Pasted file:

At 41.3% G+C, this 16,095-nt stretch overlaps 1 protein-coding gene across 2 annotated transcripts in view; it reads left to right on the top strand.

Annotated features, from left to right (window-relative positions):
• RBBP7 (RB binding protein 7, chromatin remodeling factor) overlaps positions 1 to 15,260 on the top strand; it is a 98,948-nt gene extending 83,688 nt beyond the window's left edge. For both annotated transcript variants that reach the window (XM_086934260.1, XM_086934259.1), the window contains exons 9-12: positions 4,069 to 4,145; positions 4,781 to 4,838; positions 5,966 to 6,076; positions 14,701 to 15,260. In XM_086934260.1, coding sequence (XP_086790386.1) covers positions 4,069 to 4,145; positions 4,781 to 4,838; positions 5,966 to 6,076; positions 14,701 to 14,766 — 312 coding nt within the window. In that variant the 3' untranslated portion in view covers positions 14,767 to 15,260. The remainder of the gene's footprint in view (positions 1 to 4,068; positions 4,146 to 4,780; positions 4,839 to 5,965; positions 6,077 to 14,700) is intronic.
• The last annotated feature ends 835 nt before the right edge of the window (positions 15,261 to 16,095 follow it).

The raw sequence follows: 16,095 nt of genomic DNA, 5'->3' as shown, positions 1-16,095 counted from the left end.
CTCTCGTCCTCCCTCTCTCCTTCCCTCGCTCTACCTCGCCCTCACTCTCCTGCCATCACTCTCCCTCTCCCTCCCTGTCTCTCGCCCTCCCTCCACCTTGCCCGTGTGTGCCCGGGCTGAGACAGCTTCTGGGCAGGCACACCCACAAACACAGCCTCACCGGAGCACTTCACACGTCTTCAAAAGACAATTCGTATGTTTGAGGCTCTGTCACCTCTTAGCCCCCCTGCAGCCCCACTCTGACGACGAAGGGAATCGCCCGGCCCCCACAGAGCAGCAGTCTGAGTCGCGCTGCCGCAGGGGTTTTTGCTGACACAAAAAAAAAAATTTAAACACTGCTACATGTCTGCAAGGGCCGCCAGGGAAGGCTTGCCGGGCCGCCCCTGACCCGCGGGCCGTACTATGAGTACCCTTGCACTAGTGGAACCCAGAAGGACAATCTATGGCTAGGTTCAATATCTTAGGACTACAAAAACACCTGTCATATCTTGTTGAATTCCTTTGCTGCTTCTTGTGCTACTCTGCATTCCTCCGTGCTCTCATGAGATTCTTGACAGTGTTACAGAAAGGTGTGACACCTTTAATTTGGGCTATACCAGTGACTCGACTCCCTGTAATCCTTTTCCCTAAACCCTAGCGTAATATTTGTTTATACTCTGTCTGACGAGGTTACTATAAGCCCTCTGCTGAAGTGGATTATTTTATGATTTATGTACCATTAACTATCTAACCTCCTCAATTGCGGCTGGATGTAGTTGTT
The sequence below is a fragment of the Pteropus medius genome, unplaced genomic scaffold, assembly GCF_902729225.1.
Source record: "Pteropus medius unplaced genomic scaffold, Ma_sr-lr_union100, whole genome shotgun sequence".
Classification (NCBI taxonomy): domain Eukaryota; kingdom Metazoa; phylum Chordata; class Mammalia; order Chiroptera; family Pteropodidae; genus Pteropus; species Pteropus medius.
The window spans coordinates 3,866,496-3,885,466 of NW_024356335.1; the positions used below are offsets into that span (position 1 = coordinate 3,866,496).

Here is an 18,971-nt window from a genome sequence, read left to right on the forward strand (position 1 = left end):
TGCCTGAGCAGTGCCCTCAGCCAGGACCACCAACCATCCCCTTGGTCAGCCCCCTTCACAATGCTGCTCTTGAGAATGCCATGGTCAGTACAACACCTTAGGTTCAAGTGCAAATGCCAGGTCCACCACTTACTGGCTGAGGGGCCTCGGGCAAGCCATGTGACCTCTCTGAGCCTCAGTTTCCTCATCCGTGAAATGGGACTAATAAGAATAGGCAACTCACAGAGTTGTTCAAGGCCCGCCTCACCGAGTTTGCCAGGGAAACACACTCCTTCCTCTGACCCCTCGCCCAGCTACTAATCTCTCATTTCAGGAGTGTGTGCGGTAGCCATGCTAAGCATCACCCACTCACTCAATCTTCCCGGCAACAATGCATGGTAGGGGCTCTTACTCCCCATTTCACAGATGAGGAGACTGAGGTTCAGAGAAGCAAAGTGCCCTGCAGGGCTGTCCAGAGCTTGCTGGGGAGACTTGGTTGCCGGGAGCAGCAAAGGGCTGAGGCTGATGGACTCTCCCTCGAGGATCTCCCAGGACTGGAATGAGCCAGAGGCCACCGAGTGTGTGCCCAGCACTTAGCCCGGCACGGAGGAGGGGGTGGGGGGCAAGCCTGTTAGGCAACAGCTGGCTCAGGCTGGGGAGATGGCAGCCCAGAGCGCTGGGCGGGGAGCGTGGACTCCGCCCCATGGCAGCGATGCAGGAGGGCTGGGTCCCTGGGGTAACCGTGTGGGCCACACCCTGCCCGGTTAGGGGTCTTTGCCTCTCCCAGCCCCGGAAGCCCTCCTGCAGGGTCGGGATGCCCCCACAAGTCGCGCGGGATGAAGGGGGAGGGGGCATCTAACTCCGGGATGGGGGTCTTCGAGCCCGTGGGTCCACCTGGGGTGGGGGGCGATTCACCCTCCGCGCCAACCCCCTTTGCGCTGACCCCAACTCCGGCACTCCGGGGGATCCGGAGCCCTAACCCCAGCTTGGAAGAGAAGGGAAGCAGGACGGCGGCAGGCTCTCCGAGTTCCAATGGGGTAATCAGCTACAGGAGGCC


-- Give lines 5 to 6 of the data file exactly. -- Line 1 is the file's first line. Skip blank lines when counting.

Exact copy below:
The raw sequence follows: 16,095 nt of genomic DNA, 5'->3' as shown, positions 1-16,095 counted from the left end.
CTCTCGTCCTCCCTCTCTCCTTCCCTCGCTCTACCTCGCCCTCACTCTCCTGCCATCACTCTCCCTCTCCCTCCCTGTCTCTCGCCCTCCCTCCACCTTGCCCGTGTGTGCCCGGGCTGAGACAGCTTCTGGGCAGGCACACCCACAAACACAGCCTCACCGGAGCACTTCACACGTCTTCAAAAGACAATTCGTATGTTTGAGGCTCTGTCACCTCTTAGCCCCCCTGCAGCCCCACTCTGACGACGAAGGGAATCGCCCGGCCCCCACAGAGCAGCAGTCTGAGTCGCGCTGCCGCAGGGGTTTTTGCTGACACAAAAAAAAAAATTTAAACACTGCTACATGTCTGCAAGGGCCGCCAGGGAAGGCTTGCCGGGCCGCCCCTGACCCGCGGGCCGTACTATGAGTACCCTTGCACTAGTGGAACCCAGAAGGACAATCTATGGCTAGGTTCAATATCTTAGGACTACAAAAACACCTGTCATATCTTGTTGAATTCCTTTGCTGCTTCTTGTGCTACTCTGCATTCCTCCGTGCTCTCATGAGATTCTTGACAGTGTTACAGAAAGGTGTGACACCTTTAATTTGGGCTATACCAGTGACTCGACTCCCTGTAATCCTTTTCCCTAAACCCTAGCGTAATATTTGTTTATACTCTGTCTGACGAGGTTACTATAAGCCCTCTGCTGAAGTGGATTATTTTATGATTTATGTACCATTAACTATCTAACCTCCTCAATTGCGGCTGGATGTAGTTGTT